It occurs to me that it will probably take me longer to write this blog post than it did to read the actual book - it's a very short book but my reaction to it is quite confused, sorting out my thoughts is taking a while. This was a re-read prompted by Stuck In A Book's read along of a book I first read just before I started blogging - it's one of those books that I vividly remember buying and reading - in Carlisle and then on the train back to Leicester on a warm and sunny June day - which I mention because I think the weather on each reading very much altered my perception of the book.
Last time, on a day which would have been cheerful weather for a wedding, my memory was of a mostly funny book, I thought it a bit uneven, but I don't recall picking up quite so much cruelty in the humour as I did this time round. The weather today has been bright, but perishing cold with a stiff wind blowing - very much as described in the book (very much, as the difference between the 2nd of February and the 5th of March is more noticeable in the hours of daylight than the degree of warmth) it's not the kind of weather that promotes ease.
The opening paragraph doesn't really promote ease either but it does set the tone: "On March 5th Mrs. Thatcham, a middle-class widow, married her eldest daughter, Dolly, who was twenty-three years old, to the Hon. Owen Bigham. He was eight years older than she was, and in the Diplomatic Service." That 'middle-class' has a sting in it - the couple are being married from Mrs Thatcham's country house (or as Strachey has it - house in the country - there is a difference) she has parlour maids, a sewing maid, a cook, a gardener, a ladies maid, and help in from the village - there are likely more staff (I suspect a chauffeur) all of which feels quite lavish for a middle class household in 1932. I assume the inference is that Mrs Thatcham would be insulted by the label, that her daughter is marrying 'up', and that the absolute desirability of a well off young man with a title as a son in law to a middle class mother is distinctly non-U.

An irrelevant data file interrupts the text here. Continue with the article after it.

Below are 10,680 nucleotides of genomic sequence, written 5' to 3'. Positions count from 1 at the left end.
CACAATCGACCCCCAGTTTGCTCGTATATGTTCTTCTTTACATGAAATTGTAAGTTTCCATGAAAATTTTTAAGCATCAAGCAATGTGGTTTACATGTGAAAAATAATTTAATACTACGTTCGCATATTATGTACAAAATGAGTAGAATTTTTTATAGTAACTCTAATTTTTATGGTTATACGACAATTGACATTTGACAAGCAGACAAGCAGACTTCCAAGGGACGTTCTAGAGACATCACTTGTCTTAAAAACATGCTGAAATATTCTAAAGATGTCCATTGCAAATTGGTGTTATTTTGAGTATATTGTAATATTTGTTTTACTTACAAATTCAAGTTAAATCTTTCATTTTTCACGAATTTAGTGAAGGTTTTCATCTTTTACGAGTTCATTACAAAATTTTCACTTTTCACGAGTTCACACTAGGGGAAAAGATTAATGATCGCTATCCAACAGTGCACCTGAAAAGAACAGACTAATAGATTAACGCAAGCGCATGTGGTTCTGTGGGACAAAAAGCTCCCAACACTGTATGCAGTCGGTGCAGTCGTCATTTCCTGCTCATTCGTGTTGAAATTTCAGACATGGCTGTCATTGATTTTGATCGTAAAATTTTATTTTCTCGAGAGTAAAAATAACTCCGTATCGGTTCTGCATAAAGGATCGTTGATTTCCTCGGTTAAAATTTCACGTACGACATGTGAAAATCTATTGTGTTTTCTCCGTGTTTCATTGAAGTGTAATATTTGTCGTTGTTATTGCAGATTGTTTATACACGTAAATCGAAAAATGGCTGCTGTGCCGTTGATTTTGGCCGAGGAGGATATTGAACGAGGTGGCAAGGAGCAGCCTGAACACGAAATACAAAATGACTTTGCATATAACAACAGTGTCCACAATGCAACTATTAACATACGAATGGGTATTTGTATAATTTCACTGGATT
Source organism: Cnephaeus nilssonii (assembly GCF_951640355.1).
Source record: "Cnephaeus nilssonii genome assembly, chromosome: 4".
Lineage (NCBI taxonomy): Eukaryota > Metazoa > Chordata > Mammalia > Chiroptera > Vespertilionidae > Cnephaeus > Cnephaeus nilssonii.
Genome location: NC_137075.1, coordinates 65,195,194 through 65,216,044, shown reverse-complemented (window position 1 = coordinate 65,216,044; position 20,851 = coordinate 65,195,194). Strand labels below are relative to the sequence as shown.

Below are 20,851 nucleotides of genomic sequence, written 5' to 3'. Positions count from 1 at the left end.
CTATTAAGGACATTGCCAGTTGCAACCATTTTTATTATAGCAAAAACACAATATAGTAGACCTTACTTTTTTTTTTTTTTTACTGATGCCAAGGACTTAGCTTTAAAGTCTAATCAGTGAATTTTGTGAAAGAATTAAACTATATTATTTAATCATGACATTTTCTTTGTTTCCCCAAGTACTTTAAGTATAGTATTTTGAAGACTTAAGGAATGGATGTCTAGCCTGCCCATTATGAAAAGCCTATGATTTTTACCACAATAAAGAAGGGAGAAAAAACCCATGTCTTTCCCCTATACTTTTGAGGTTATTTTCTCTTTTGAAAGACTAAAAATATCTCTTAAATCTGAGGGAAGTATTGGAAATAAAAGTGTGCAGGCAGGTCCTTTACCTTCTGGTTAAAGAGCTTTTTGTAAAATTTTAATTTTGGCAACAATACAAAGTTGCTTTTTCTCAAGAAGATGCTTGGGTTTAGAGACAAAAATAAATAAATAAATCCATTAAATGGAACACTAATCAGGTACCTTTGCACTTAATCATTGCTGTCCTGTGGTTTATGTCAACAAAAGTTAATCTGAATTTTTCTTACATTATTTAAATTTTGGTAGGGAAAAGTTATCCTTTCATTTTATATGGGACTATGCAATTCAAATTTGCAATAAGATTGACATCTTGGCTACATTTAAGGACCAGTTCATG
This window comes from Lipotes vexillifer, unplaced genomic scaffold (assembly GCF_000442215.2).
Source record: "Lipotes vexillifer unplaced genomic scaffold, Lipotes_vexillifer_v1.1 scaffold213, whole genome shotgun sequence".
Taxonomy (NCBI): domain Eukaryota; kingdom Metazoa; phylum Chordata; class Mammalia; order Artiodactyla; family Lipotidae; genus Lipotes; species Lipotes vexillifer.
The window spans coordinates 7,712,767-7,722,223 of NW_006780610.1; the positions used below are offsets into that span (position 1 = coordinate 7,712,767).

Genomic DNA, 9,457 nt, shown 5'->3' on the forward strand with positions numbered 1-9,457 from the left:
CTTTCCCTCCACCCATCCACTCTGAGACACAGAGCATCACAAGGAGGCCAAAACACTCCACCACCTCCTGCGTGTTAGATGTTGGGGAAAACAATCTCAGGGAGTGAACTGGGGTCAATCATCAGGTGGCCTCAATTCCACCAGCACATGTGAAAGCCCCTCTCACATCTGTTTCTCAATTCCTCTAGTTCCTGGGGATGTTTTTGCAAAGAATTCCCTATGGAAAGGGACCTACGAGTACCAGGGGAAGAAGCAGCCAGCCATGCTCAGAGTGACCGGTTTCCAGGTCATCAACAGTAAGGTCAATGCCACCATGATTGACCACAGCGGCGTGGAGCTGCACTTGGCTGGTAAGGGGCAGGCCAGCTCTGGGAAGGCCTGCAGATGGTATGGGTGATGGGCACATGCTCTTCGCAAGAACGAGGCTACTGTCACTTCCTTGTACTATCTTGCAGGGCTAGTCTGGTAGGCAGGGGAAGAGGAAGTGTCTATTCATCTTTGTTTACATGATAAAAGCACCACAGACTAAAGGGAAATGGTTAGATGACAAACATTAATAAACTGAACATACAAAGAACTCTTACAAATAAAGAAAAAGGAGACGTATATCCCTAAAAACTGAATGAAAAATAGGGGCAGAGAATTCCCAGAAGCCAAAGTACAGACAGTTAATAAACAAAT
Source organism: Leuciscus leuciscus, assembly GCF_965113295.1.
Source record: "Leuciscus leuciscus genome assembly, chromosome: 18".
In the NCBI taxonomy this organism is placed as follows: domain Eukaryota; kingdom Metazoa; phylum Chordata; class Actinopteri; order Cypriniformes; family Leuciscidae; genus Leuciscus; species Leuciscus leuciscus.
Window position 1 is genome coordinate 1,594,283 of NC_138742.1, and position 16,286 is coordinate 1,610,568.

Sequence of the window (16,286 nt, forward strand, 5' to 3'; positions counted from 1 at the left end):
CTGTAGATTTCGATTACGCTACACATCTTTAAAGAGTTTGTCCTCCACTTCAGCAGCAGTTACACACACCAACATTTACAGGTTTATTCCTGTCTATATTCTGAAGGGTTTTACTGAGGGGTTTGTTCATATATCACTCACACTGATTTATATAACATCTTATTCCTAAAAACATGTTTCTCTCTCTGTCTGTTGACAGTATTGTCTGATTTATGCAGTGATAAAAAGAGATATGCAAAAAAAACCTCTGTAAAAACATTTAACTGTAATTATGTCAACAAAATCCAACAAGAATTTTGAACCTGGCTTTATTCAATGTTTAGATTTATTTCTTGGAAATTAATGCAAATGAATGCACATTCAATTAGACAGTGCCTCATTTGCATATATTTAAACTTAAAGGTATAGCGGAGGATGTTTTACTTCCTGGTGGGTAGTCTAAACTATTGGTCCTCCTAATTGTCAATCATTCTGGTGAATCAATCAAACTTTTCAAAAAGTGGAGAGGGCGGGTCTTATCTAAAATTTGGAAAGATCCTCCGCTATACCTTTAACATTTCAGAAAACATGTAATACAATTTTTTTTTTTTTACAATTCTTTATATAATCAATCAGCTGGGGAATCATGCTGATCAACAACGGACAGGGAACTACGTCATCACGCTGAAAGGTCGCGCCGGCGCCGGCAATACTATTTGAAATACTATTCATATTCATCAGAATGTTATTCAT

The bride herself is more harassed than anything else - her wedding preparations seem to mostly consist of downing the best part of a bottle of rum. There are regrets for a boyfriend of the previous summer - Joseph - and the suggestion that they loved each other rather more than Dolly loves Owen. Joseph is sitting downstairs wondering of he can stop the wedding without seeing to what end - he doesn't want to marry Dolly, and he's easily the most likeable character in the book, she clearly wants a husband - probably as a way of escaping her mother in a conventionally acceptable manner which also marks her as 'middle class' in the most damning way. A point underlined when Strachey describes her as being a touch vulgar in her going away outfit.
Mrs Thatcham - modelled on Strachey's own mother in law - is a monster. Dull, narrow minded, waspish, critical, forever changing her mind and orders then blaming the servants for their extraordinary mistakes, and unkind to small boys in the matter of chocolates she bustles through the book an enervating, irritating, presence wherever she appears. It's funny but also appalling, the more so for realising she's a portrait as Strachey shows her no compassion whatsoever.
The redeeming element of 'Cheerful Weather For The Wedding' for me though is the running battle between two brothers - Robert and Tom. Robert is wearing emerald green socks and his brother is in anguish over it. He's desperate for Robert to divest himself of those bounders socks before someone else notices them and just can't let it go. He tries every form of blackmail he can think of - all to no avail - and it'll clearly end in tears. I wish all the book were as perfect as the sock episodes. It's funny because it's so recognisable - both the agony and anger you feel when a sibling looks likely to cause you embarrassment (and how out of proportion it gets), and the distress of being bullied.
I doubt I'll get the chance to see the filmed version of this - and doubt how well it will have been adapted - at it's heart this is a bleak little book full of snobbery and meanness for which I rather admire it, but I suspect that it will have been sweetened up for a film audience and that some of the claustrophobic feeling of a house full of family will be lost. I would however travel a distance to see a stage version...